The House voted Thursday to repeal the Affordable Care Act, with Republicans using this week’s furor over the Internal Revenue Service targeting conservative advocacy groups to warn against the power the IRS will have to help administer the health care law’s new insurance coverage requirements.

The vote was 229 to 195, with two Democrats crossing party lines to vote with Republicans for the repeal effort.

The two Democrats who voted to repeal the law were Rep. Jim Matheson of Utah and Rep. Mike McIntyre of North Carolina, both of whom represent very Republican-leaning districts.

It marked the 37th time the House has voted to repeal all or part of the law, but the vote allowed new members elected last November to take a symbolic stand on the law. The bill stands no chance of passage in the Democratic-controlled Senate.

The Congressional Budget Office has estimated that repeal of the law would cause an increase in budget deficits of $109 billion over the next ten years.  If the law were rescinded, spending would be cut by $890 billion and revenues by $1 trillion over the ten-year period.

Much of the debate Thursday revisited polemical points both sides have made since the law was first debated in 2009 and 2010.

House Ways and Means Committee chairman Rep. Dave Camp, R- Mich., said the law "puts the federal government precisely where it doesn't belong: between Americans and their doctors. Instead of families deciding what coverage is best for them, or families and employers deciding how much they can afford, this law has the secretary of health and human services and the IRS making those decisions."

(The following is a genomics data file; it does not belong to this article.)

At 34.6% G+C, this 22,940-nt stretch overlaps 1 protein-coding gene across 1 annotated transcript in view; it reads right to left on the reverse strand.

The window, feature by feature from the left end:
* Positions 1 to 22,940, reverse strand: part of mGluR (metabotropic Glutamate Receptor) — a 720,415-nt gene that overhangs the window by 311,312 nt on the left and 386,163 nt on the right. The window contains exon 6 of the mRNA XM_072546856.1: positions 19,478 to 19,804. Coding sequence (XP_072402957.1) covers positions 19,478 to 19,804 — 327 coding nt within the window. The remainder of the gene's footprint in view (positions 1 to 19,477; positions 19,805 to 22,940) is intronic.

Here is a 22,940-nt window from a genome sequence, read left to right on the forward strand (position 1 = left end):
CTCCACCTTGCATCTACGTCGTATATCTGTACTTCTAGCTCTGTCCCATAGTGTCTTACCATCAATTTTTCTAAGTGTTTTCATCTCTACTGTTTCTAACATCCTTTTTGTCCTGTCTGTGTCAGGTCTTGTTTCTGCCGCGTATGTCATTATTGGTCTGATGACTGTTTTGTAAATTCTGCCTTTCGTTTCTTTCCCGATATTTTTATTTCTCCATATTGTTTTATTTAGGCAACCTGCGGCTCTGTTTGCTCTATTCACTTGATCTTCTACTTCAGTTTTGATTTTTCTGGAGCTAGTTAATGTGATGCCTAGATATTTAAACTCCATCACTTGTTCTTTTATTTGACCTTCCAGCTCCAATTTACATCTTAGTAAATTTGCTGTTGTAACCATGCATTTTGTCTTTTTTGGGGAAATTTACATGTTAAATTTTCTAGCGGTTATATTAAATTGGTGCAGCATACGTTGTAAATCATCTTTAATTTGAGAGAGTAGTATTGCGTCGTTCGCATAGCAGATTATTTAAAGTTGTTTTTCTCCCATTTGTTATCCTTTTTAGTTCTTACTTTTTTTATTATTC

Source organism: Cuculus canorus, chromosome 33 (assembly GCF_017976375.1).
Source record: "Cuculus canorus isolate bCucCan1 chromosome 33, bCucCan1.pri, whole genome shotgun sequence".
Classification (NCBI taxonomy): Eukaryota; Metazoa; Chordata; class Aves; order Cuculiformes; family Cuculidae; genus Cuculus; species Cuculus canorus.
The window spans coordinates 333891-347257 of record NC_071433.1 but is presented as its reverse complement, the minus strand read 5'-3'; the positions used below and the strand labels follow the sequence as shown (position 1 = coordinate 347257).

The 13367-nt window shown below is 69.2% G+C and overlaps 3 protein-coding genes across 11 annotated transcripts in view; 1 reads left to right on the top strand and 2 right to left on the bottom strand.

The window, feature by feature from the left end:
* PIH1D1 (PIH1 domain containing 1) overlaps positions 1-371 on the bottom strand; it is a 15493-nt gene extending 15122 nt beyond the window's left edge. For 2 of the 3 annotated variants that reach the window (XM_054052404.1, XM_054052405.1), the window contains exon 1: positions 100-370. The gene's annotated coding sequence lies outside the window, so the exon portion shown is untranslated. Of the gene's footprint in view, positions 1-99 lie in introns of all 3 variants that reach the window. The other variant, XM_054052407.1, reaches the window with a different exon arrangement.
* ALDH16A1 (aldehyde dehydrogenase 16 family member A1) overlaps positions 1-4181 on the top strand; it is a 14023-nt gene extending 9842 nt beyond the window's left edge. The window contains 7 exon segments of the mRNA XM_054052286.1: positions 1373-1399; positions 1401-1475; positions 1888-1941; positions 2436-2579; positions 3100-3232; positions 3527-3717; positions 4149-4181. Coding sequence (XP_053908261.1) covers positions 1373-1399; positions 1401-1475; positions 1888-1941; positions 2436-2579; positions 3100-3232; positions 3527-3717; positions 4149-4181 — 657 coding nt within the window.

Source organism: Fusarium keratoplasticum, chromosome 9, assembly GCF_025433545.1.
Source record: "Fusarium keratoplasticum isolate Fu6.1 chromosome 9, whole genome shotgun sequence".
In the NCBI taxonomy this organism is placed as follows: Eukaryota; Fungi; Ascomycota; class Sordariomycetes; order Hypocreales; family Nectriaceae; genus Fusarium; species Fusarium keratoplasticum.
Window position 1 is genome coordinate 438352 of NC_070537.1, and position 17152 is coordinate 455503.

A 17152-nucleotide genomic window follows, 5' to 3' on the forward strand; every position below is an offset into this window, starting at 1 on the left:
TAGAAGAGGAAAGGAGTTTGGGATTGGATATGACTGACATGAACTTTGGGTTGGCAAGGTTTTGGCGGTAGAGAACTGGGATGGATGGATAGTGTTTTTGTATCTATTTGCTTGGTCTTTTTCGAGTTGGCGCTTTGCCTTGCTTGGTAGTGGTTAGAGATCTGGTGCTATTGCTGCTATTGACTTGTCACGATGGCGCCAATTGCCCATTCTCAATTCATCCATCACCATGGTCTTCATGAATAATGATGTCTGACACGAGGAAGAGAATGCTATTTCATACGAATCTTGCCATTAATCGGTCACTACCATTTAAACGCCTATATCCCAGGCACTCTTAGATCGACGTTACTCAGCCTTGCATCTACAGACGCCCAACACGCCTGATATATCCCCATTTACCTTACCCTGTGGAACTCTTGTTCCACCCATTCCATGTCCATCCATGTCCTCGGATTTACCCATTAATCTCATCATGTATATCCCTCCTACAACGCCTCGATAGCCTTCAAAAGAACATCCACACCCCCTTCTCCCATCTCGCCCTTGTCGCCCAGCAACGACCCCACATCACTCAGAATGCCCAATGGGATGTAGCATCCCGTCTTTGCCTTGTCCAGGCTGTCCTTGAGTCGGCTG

But Rep. Sander Levin, D-Mich., the senior Democrat on the House Ways and Means Committee, called Thursday's vote "a Republican obsession" and "an embarrassing spectacle that has consumed House Republicans for more than two years, to the detriment of our economy and millions of Americans looking for work."

Other Democrats such as Senate Finance Committee chairman Sen. Max Baucus, D- Mont., an architect of the law, have in recent weeks fretted about the way in which the Obama administration is moving to implement the law, inform the public, and sign up uninsured people.

Baucus told Secretary of Health and Human Services Kathleen Sebelius at a hearing of his committee last month, "Small businesses have no idea what to expect ... . I just see a huge train wreck coming ... ." 

Sebelius herself has become a Republican target in recent days after the Washington Post reported that she has made phone calls to health industry executives and others urging them to contribute money to nonprofit groups such as Enroll America, which is headed by a former Obama administration official, which are working to inform the uninsured about how to sign up for coverage.

Sen. Lamar Alexander, R-Tenn., said "Secretary Sebelius's fundraising for and coordinating with private entities helping to implement the new health care law may be illegal, should cease immediately and should be fully investigated by Congress."

He charged that her fundraising circumvents the requirement that only Congress may spend money to implement a law or run a federal program.